DOI10.1007/s11069-015-1592-2
2015Liu X, Wang S, Wang S, Wang E, 'Fluid-driven fractures in granular materials', Bulletin of Engineering Geology and the Environment, (2015)

The initiation and propagation process of a fluid-driven fracture in granular materials is inherently a hydro-mechanical coupling problem. The bonded-particle method (BPM) was utilised to simulate the hydraulic fracturing process in granular materials, and different failure mechanisms were evaluated by analysing the formation of microcracks. Hydraulic conductivity is determined by pore size and connectivity in the direction of flow. A strain-dependent formulation was presented to highlight the inherent link between hydraulic conductivity and pore size. The results show that the BPM is capable of realistically predicting fluid-driven fractures in granular material. Using the BPM, the numbers of fluid-driven fractures induced by different failure modes can be determined. It is concluded that for consolidated formations, the initiation and propagation of fluid-driven fractures are dominated by tensile failure, which has been recognised in the field of geology and geomechanics. However, for unconsolidated formations, shear failure seems to be more important during the hydraulic fracturing process. As described in this article, the number of shear failure cracks is twice that of tension failure cracks, which has not been widely recognised. Overall, the simulation results of the fluid-driven fracture are in accordance with the experimental data observed by other researchers.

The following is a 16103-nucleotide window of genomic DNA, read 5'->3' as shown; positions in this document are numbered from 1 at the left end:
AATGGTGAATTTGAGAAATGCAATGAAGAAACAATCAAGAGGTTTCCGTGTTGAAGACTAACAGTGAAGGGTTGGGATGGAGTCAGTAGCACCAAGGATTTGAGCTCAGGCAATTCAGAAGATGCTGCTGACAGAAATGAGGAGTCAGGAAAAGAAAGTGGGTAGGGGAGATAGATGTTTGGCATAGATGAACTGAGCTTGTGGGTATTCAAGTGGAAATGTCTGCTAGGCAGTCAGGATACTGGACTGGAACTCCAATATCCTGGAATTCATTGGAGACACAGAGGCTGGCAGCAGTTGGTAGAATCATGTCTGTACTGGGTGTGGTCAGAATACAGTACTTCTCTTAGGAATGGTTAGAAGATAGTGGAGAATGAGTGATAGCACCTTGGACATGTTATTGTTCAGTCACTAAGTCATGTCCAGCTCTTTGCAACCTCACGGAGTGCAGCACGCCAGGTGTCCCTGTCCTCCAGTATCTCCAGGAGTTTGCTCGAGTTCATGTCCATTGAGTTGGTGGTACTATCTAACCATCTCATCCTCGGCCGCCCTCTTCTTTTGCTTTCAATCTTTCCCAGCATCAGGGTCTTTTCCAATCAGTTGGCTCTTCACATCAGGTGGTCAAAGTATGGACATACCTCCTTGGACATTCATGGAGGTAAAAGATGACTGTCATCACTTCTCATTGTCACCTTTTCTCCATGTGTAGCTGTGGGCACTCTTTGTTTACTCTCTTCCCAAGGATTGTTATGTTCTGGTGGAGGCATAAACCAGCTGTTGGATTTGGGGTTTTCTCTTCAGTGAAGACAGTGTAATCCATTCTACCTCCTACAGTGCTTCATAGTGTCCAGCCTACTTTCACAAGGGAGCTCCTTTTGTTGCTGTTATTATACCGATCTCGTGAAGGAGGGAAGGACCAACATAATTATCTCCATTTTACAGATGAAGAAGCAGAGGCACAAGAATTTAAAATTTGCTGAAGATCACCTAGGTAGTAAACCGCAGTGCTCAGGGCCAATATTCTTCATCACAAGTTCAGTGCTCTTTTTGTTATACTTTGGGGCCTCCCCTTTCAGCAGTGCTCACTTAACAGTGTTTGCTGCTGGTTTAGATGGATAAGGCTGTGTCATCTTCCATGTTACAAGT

DOI10.1007/s10064-014-0712-7